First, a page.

What are the challenges in management education facing traditional business schools?
Why business schools exist? Where business schools forge ahead? How business schools evolve in the future? ......
Professor WEI Jiang,
Dean of School of Management at Zhejiang University,
asks himself and thinks about such "questions of the soul" every now and then.
As a professor who has integrated "cultivating the healthy power leading the future of China"
into his personal mission,
he has always been holding a self-critical and progressive mindset in the past decade,
combined with keen insight and deep thinking
on the changes of the times and the practice of global management education,
and constantly explored the business school's answers to
"for whom we cultivate talents, what are our expectations,
and how should we cultivate talents".
Professor WEI Jiang, Dean, School of Management Zhejiang University
At last, he found the “crux” of matter in traditional business schools,
and put forward the idea of self-disruption
when reflecting on the existence
and development of business schools.
The idea comprises the new paradigm of "Business Plus" talent cultivation system,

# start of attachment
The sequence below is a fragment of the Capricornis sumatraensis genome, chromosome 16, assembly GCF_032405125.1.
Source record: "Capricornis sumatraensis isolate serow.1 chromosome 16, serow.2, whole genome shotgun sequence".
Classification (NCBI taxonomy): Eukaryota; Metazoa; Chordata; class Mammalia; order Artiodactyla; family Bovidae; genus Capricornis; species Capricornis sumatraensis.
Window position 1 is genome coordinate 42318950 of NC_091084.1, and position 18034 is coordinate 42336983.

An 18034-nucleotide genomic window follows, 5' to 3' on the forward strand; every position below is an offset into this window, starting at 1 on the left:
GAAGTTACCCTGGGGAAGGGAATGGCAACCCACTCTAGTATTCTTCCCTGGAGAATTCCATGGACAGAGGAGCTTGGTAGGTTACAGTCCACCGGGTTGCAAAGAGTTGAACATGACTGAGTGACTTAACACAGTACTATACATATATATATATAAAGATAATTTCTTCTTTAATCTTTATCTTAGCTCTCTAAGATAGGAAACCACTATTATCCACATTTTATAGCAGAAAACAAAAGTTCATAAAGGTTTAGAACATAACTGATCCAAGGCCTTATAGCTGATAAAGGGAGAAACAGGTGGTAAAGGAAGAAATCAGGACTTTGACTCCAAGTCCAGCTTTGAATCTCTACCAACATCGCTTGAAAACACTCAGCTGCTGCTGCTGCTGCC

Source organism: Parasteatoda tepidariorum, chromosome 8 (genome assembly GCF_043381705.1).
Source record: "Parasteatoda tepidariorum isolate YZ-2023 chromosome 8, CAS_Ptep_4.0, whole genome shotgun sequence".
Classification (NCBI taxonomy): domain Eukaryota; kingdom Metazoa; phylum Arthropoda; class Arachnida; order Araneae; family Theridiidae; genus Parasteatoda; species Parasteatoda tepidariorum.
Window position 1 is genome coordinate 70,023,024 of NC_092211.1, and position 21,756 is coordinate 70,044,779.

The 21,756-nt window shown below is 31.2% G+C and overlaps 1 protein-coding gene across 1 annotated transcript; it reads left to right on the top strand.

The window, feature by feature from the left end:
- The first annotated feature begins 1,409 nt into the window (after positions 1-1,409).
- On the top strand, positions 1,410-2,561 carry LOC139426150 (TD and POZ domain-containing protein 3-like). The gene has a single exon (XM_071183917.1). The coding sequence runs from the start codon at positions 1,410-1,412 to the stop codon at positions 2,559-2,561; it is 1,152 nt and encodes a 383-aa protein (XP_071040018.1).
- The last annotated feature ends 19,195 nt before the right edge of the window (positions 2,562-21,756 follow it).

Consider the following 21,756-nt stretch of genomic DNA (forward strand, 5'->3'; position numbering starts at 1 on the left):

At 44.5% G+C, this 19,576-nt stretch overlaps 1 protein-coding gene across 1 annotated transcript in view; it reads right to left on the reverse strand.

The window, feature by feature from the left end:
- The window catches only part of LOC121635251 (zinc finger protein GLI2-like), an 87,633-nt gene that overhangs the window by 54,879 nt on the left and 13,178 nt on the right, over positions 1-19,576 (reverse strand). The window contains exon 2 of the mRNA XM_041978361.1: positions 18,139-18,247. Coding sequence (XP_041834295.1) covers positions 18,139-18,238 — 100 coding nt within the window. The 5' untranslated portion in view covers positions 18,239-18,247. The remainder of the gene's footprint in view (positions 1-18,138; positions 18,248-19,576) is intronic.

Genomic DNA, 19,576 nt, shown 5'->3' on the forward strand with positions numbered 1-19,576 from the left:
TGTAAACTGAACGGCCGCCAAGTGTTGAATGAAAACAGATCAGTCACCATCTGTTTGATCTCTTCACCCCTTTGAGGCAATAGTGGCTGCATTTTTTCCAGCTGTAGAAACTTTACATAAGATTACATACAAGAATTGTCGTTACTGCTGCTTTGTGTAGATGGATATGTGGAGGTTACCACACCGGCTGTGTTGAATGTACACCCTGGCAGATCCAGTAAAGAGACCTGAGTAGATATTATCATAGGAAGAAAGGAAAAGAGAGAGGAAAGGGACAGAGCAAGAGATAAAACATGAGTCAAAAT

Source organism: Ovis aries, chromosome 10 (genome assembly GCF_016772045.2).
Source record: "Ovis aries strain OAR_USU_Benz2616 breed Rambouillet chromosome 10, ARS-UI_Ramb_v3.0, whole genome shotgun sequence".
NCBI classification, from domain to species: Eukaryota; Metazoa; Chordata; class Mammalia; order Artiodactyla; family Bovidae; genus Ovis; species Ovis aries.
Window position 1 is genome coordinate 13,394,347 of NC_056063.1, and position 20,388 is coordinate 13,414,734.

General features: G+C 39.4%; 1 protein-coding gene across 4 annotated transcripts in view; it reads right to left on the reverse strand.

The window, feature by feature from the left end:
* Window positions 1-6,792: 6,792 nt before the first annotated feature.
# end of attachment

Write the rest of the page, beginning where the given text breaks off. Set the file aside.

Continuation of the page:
the development mode of business schools in comprehensive universities, the mechanism of platform + project, etc.
On April 7, 2020,
his article "To Answer the 'Ultimate Question' of Traditional Business Schools with 'Business Plus'"
in the 7th edition of "Viewpoint" of China Science Daily.
China Science Daily
To Answer the 'Ultimate Question' of Traditional Business Schools with 'Business Plus'
As we enter into the 21st century, business schools around the world are pondering three fundamental questions: “for whom we cultivate talents, what are our expectations, and how should we cultivate talents”. Taking MBA programs as an example, China’s MBA education has been developing for nearly 30 years with great achievements; whereas the criticism on it has never ceased. What is the problem with our management education? In my opinion, it is not that business schools do not work hard, or that the society has sufficient management talents, but that the evolvement of our education approaches is lagging behind the needs of the times.
Where are we heading as conventional business schools? We should ask ourselves one question: to disrupt, or to be disrupted. Shall we wait for being disrupted by non-mainstream business schools, or shall we make self-transformation and self-disruption?
Three fundamental questions for business schools